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North Carolinian celebrates her 100th birthday at the Morehead Planetarium and Science Center

Ahead of its official reopening on Nov. 7, the Morehead Planetarium and Science Center opened its doors to Ruby Lambert to celebrate her 100th birthday and tour the stars the way they were on her exact birth date, Oct. 14, 1920.

Ruby Lambert at the Morehead Planetarium and Science Center.
Ruby Lambert celebrated her 100th birthday with family members at Morehead Planetarium and Science Center on Monday, October 19, 2020, on the campus of the University of North Carolina at Chapel Hill. (Johnny Andrews/UNC-Chapel Hill)

Ahead of its reopening on Nov. 7, the Morehead Planetarium and Science Center kicked off the celebration in good company. 

Ruby Lambert, a longtime North Carolina resident, celebrated her 100th birthday at the new Morehead on Oct. 19. She and her family experienced a showing of the popular Carolina Skies show to take a tour through the skies as they were on her exact birth date, Oct. 14, 1920.  

New safety measures and precautions ensured that Lambert and her family could still celebrate this milestone and make new memories together.  

As the children of tenant farmers who relied on the stars for their livelihood, Lambert and her siblings were imbued with admiration and fascination of the skies at a young age. 

“There was nothing more fun than to get with a bunch of friends on a clear night. We would set the alarm clock and get up in the middle of the night when we heard there would be star showers,” she said. 

As Lambert matured and married, the stars kept her anchored and connected to loved ones. As the young wife of a World War II soldier, she corresponded with her husband through the mail.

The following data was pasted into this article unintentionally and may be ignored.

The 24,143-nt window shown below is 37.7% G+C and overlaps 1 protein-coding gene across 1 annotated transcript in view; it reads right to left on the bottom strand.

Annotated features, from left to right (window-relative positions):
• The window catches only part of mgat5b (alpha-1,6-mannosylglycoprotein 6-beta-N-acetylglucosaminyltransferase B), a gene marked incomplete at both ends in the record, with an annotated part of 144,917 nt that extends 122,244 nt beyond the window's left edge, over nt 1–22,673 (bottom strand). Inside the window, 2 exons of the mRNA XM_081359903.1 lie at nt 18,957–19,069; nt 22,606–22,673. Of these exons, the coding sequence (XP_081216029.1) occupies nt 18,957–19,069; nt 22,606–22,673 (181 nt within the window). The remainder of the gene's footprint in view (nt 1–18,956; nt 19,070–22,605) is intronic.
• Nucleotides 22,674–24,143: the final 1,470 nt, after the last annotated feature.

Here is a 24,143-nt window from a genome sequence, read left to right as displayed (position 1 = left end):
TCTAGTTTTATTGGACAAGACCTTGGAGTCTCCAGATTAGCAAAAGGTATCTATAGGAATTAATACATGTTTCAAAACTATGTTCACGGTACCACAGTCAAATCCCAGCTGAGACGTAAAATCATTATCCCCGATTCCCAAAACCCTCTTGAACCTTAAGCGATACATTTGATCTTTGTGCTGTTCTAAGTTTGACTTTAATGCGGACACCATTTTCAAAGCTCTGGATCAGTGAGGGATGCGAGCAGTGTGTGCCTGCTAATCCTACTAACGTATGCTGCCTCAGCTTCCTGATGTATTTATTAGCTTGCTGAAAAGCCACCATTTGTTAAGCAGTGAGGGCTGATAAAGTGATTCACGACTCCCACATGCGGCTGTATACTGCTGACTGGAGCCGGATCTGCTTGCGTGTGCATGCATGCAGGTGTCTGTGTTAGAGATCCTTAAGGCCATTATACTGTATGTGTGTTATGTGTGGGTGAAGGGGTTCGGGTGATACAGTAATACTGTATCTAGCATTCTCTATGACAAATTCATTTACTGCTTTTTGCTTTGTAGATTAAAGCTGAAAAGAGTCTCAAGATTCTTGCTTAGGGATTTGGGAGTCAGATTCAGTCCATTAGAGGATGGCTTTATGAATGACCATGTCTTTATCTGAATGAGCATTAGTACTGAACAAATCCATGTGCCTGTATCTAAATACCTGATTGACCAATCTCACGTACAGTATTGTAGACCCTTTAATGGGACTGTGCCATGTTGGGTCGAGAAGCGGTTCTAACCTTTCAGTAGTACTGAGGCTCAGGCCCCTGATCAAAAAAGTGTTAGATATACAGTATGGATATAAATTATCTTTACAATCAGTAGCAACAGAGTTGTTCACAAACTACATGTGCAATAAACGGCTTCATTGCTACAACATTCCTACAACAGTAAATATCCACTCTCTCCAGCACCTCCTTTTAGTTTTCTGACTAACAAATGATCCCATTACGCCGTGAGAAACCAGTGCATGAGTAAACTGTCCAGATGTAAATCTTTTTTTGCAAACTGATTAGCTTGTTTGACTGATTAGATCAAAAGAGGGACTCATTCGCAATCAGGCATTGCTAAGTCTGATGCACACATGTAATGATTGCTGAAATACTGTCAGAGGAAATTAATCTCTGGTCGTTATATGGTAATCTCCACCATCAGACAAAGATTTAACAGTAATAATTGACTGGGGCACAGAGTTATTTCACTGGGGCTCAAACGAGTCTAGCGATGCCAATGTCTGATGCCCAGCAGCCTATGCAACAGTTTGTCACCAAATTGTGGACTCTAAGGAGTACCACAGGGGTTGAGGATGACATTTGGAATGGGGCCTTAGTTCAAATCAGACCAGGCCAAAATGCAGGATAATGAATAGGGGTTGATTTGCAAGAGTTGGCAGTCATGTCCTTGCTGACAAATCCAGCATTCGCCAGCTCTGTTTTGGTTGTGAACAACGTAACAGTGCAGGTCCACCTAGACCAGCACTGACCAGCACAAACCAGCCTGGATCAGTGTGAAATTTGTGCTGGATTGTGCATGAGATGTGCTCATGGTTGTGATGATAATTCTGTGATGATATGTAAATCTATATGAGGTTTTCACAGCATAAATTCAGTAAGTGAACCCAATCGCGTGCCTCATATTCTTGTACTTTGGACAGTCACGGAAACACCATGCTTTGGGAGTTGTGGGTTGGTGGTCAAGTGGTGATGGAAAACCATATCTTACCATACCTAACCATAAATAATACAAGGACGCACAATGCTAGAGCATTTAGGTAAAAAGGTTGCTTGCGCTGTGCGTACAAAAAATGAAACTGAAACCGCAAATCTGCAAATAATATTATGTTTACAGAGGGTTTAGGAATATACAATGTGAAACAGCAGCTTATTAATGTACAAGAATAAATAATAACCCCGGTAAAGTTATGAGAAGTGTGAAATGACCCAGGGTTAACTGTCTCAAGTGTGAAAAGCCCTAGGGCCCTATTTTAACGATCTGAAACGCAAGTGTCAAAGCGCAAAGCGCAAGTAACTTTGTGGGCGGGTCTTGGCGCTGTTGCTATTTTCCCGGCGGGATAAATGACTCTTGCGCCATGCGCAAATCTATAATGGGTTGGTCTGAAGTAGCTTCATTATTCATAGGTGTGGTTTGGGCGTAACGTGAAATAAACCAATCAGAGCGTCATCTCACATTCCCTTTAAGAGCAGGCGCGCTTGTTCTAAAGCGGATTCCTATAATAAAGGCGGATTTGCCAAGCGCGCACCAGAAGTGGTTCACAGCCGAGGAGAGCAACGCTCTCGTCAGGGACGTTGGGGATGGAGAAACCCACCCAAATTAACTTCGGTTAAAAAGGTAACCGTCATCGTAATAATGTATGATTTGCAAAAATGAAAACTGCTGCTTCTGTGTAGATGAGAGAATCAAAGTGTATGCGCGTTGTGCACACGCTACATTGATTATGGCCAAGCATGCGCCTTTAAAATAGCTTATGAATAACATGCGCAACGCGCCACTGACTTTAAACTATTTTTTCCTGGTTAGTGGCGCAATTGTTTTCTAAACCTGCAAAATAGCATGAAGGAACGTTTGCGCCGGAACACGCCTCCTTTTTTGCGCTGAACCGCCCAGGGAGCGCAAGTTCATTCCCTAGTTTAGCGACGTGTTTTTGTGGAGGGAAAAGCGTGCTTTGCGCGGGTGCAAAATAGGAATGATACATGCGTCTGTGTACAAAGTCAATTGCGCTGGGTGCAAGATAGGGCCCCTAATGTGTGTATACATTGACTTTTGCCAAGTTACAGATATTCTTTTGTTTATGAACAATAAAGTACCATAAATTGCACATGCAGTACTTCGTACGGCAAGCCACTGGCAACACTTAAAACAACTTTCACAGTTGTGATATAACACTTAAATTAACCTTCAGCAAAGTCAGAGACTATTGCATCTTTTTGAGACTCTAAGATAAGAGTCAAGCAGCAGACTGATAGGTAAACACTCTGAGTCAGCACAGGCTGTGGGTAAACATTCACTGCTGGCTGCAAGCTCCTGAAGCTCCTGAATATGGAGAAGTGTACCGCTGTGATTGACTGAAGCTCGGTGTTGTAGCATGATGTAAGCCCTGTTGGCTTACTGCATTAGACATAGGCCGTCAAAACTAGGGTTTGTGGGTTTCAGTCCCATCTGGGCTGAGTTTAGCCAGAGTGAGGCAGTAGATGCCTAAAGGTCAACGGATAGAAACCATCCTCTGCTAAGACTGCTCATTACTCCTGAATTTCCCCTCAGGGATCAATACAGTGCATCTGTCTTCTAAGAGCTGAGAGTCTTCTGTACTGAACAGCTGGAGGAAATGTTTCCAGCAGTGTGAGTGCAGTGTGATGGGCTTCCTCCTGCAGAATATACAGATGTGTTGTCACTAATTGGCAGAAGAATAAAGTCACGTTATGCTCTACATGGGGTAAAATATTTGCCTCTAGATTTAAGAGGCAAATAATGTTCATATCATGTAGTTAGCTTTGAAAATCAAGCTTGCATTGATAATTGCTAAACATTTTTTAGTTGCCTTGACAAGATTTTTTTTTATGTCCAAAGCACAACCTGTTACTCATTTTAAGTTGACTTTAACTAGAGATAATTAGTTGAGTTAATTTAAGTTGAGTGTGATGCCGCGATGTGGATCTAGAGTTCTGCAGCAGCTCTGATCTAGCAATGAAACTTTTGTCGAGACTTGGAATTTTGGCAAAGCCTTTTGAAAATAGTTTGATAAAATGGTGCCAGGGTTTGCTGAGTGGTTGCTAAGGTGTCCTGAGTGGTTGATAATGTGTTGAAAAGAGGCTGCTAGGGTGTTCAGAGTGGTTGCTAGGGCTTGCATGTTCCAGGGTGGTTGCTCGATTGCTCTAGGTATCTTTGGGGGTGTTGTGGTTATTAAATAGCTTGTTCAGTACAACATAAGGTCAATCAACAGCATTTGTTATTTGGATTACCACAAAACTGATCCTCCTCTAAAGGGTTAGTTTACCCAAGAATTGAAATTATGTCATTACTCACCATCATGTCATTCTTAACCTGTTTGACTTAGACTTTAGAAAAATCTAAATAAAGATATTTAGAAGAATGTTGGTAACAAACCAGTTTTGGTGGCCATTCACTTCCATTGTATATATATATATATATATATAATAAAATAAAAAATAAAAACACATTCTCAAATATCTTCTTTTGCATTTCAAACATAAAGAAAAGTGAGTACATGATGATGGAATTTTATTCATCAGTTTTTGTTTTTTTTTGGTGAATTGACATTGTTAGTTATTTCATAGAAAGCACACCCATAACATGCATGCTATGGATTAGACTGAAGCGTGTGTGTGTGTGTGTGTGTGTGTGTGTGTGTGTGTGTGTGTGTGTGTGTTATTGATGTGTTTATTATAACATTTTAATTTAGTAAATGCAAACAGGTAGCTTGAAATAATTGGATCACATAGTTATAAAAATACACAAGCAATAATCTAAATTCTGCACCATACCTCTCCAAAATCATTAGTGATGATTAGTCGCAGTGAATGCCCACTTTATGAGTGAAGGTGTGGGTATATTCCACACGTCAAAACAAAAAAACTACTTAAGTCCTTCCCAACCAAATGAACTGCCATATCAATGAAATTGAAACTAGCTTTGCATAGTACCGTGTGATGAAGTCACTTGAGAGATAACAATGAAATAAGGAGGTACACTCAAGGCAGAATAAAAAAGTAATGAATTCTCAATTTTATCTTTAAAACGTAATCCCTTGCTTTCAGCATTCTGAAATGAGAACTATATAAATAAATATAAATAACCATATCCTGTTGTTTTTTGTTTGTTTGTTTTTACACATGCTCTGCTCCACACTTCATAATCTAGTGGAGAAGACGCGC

“Sometimes the letters took a couple of weeks to get there,” she said. “One thing we did was remind each other that when we looked at the sky, we were both looking at the same stars.” 

At the age of 37, Lambert started her dream career as the assistant to the CEO of a textile company called Cross Creek Apparel. After almost 30 years of employment, she retired at 66.  

Lambert and her husband also loved to host dinner parties, where she would cook and prepare food for the guests. Her cooking was so delicious that her persimmon pudding recipe waseven featured in the LA Times in 2009. The couple collected donations for each meal, raising money for Habitat for Humanity.  

Lambert’s passions, interests and wildest dreams have now led her to celebrate her 100th birthday at Morehead. 

“One night, I was trying to think of what I wanted to do for my birthday [and] one of my friends was talking to his friend [about the planetarium]. And all of a sudden, that’s what I want to do,” she said. “ I wanted to go to the planetarium. So I turned it over to my granddaughter, and the rest is history.” 

Ruby and her family have always been avid followers of the space program and Morehead Planetarium. Ahead of her birthday celebration, she recalled her excitement on the day Neil Armstrong stepped on the moon.

“We declared it a holiday, and everybody was glued to the television. Every word they said was so precious to us. They were just our heroes,” she said. “We all kept abreast of the space program, and we are proud that the Morehead Planetarium here in North Carolina was a base for the astronauts to study the universe. When we heard about them being down in Chapel Hill, a lot of the girls wanted to go down and see if they might possibly run into them.” 

Science and education have also impacted Lambert‘s three children, who excelled in STEM courses at North Carolina universities. Her daughter earned a bachelor’s degree in math from Wake Forest; her first son, a bachelor’s degree in library science from Carolina; and her second son, an engineering degree from NC State.   

Science, Lambert said, has played a significant role in her past century — shaping and enhancing her life. 

“I am interested in everything,” she said.

Learn more about the Morehead Planetarium and Science Center’s reopening